Communities need to make their own decisions on schools

School closed

This post is  by Antwain Jordan, a senior at Morgan State University and Co-Executive Director of the Baltimore Algebra Project.

Here is what he says about why communities need to make decisions about schooling:

I recently found about Baltimore’s plan to close schools and renovations in an article in The Baltimore Sun.  I believe that this poses an amazing opportunity  for Baltimore for school facilities and programming with 2.8 billion dollars to renovate school buildings. But, I wondered who controls this funding?

As I read further, I saw that there was an M.O.U.(Memorandum of Understanding) between the Maryland Stadium Authority, Baltimore City, the state of Maryland, and Baltimore city schools, none of whom are community members, even if they purport to know/represent the interest of the community.

In addition to that the times for the communities to offer input they are difficult to find out about, which deters community involvement and awareness. This is a serious issue because schools in general are resources for the community because they are the institutions that equip and educate the people of the community.

Communities are being kept in the dark about the decisions that are being made about schools. It would be like someone saying to you that they want to remodel your house but you can’t have any control over the remodeling but you could have input, but then they don’t ask you for any input.

The next issue I have with this plan is that the planned facilities are not planning to accommodate the people of the community. Most of the building plans for the newly built and renovated builds are significantly smaller than the ones that exist now. These schools are community schools and making them smaller means they will not have the capacity to serve all of the students in any given community because it’s substantially smaller than the original building.  This would be like you having a family of 5 but the remodeling plans is only for a family of 3 and the remodelers pick which 3 people live in the new house.

The last, and maybe the biggest, issue I have with the plan is that the people who are in the communities now won’t be the same people there at the end of the ten years. Gentrification is rapidly displacing predominantly black and low income communities. Wealthier residents can pay the kinds of taxes needed to keep these new facilities running. So the black families are being swept out of the neighborhoods in order to make way for that money. Johns Hopkins University has been engaged in this process as they invoked eminent domain to displace long-time residents of a neighborhood called Middle East in order to bring in more affluent residents to populate the neighborhood. This plan has been well documented. Plans to compensate the community members, give local residents jobs, or allow all of them to send their children to the new school that Hopkins built have not materialized.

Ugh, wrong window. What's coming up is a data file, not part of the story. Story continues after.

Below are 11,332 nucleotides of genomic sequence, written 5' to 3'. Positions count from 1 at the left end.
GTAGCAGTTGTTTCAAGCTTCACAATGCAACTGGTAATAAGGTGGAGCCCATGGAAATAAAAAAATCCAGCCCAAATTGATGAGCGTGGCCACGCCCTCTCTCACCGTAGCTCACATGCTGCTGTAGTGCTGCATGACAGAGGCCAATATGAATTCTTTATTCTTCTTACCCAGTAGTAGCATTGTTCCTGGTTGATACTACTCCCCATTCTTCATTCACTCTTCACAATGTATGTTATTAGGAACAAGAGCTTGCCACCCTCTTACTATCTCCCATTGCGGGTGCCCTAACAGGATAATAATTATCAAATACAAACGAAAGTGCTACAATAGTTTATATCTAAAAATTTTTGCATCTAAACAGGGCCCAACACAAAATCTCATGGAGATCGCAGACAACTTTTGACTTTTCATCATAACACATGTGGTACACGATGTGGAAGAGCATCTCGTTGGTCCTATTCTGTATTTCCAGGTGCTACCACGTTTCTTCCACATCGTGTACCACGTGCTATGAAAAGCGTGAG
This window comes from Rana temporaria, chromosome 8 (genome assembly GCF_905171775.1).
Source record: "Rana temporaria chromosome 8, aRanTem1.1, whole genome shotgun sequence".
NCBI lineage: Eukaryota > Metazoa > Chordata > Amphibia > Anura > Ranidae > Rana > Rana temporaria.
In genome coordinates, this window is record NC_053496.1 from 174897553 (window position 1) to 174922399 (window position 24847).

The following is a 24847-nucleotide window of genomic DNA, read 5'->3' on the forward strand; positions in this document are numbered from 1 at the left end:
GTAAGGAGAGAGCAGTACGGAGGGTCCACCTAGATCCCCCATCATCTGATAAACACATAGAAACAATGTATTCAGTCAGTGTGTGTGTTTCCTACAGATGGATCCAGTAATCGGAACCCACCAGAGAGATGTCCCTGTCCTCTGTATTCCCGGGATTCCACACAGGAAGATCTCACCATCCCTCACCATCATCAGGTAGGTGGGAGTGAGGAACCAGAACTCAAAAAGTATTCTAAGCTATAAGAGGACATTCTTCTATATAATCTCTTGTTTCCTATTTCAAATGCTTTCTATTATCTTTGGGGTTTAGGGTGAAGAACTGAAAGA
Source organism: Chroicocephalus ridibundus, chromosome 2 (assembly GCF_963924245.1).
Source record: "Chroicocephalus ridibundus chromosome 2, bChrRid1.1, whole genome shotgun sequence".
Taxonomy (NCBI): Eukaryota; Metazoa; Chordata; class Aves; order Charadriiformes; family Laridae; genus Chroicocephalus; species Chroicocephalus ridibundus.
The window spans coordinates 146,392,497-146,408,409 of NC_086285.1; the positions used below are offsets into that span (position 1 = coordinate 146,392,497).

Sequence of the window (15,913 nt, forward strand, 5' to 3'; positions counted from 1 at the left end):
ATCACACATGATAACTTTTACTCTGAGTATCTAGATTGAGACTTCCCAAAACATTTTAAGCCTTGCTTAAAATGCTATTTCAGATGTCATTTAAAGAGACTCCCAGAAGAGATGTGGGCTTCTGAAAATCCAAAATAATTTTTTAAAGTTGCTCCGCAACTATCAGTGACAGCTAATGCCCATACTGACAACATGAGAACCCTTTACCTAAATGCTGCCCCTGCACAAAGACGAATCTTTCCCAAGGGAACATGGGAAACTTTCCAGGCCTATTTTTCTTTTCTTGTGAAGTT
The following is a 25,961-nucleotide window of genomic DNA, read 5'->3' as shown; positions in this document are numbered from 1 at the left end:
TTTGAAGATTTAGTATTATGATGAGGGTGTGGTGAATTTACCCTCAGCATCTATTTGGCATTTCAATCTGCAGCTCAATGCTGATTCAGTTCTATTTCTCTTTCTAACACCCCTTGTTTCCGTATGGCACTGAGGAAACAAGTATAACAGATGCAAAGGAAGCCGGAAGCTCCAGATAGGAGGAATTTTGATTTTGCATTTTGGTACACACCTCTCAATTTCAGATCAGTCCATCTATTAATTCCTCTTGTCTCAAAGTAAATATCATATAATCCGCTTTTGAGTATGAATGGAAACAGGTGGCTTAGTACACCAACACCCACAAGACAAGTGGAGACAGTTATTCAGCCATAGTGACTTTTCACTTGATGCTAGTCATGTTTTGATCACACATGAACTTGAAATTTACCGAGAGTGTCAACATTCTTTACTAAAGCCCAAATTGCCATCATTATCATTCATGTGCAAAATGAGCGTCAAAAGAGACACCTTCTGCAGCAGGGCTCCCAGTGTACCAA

I worry that a similar scenario is likely to come to pass in the process of city-wide school closings and renovations. Already there is reneging on the agreement to renovate schools. Lake Clifton, a school that has been promised renovations for years, is not going to be renovated after all, according to a recent report.

The state and the city claim the project will be exponentially more expensive then first expected. This too is being done without the consultation of the community. This is unacceptable. First the people of Baltimore are promised new and quality buildings, which they rightfully deserve. Then the process begins without their consultation or input when they should be the ones controlling the process. Now, for some, the opportunity is in jeopardy all together and most people are none the wiser.

Unless the community takes control over the decision making process for the resources for their community, then this beautiful opportunity and political moment will turn into a repeat of history where black people will be receiving sub-par educations and will not reap any of the benefits of this beautiful opportunity. I urge communities to get aware, get angry, get involved and take the control of this plan, or be doomed to marginalization and being deprived of what is rightfully ours.

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